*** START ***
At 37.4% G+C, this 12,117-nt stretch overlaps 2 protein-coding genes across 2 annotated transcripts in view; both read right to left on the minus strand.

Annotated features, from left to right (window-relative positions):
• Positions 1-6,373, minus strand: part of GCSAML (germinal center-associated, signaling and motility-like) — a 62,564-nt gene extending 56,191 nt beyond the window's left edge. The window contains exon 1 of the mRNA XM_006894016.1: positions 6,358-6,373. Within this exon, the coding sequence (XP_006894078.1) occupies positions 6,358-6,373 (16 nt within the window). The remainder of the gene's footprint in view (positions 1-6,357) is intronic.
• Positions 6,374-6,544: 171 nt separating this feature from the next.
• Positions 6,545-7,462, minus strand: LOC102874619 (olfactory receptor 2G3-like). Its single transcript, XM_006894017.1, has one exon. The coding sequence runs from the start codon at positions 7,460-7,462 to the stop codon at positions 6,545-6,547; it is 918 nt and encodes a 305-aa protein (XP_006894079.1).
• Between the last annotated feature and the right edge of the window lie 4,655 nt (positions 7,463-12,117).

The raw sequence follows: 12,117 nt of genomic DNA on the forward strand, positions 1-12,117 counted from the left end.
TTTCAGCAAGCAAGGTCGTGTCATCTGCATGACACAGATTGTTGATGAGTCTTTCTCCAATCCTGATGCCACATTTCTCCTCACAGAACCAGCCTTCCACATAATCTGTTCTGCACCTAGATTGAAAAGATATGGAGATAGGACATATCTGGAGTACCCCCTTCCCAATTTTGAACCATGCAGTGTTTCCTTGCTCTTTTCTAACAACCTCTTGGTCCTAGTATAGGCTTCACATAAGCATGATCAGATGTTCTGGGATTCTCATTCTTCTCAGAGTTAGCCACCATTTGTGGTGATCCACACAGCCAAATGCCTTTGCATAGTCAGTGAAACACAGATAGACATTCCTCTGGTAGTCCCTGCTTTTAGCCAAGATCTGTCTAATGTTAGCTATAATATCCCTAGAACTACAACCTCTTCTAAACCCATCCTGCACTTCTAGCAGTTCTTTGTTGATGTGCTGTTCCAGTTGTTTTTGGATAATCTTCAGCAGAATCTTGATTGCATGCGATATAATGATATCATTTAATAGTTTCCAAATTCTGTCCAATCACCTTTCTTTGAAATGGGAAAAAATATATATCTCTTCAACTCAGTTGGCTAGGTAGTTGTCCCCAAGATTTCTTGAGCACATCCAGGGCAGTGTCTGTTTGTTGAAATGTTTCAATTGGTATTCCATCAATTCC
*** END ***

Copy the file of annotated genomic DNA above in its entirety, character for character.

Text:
At 37.4% G+C, this 12,117-nt stretch overlaps 2 protein-coding genes across 2 annotated transcripts in view; both read right to left on the minus strand.

Annotated features, from left to right (window-relative positions):
• Positions 1-6,373, minus strand: part of GCSAML (germinal center-associated, signaling and motility-like) — a 62,564-nt gene extending 56,191 nt beyond the window's left edge. The window contains exon 1 of the mRNA XM_006894016.1: positions 6,358-6,373. Within this exon, the coding sequence (XP_006894078.1) occupies positions 6,358-6,373 (16 nt within the window). The remainder of the gene's footprint in view (positions 1-6,357) is intronic.
• Positions 6,374-6,544: 171 nt separating this feature from the next.
• Positions 6,545-7,462, minus strand: LOC102874619 (olfactory receptor 2G3-like). Its single transcript, XM_006894017.1, has one exon. The coding sequence runs from the start codon at positions 7,460-7,462 to the stop codon at positions 6,545-6,547; it is 918 nt and encodes a 305-aa protein (XP_006894079.1).
• Between the last annotated feature and the right edge of the window lie 4,655 nt (positions 7,463-12,117).

The raw sequence follows: 12,117 nt of genomic DNA on the forward strand, positions 1-12,117 counted from the left end.
TTTCAGCAAGCAAGGTCGTGTCATCTGCATGACACAGATTGTTGATGAGTCTTTCTCCAATCCTGATGCCACATTTCTCCTCACAGAACCAGCCTTCCACATAATCTGTTCTGCACCTAGATTGAAAAGATATGGAGATAGGACATATCTGGAGTACCCCCTTCCCAATTTTGAACCATGCAGTGTTTCCTTGCTCTTTTCTAACAACCTCTTGGTCCTAGTATAGGCTTCACATAAGCATGATCAGATGTTCTGGGATTCTCATTCTTCTCAGAGTTAGCCACCATTTGTGGTGATCCACACAGCCAAATGCCTTTGCATAGTCAGTGAAACACAGATAGACATTCCTCTGGTAGTCCCTGCTTTTAGCCAAGATCTGTCTAATGTTAGCTATAATATCCCTAGAACTACAACCTCTTCTAAACCCATCCTGCACTTCTAGCAGTTCTTTGTTGATGTGCTGTTCCAGTTGTTTTTGGATAATCTTCAGCAGAATCTTGATTGCATGCGATATAATGATATCATTTAATAGTTTCCAAATTCTGTCCAATCACCTTTCTTTGAAATGGGAAAAAATATATATCTCTTCAACTCAGTTGGCTAGGTAGTTGTCCCCAAGATTTCTTGAGCACATCCAGGGCAGTGTCTGTTTGTTGAAATGTTTCAATTGGTATTCCATCAATTCC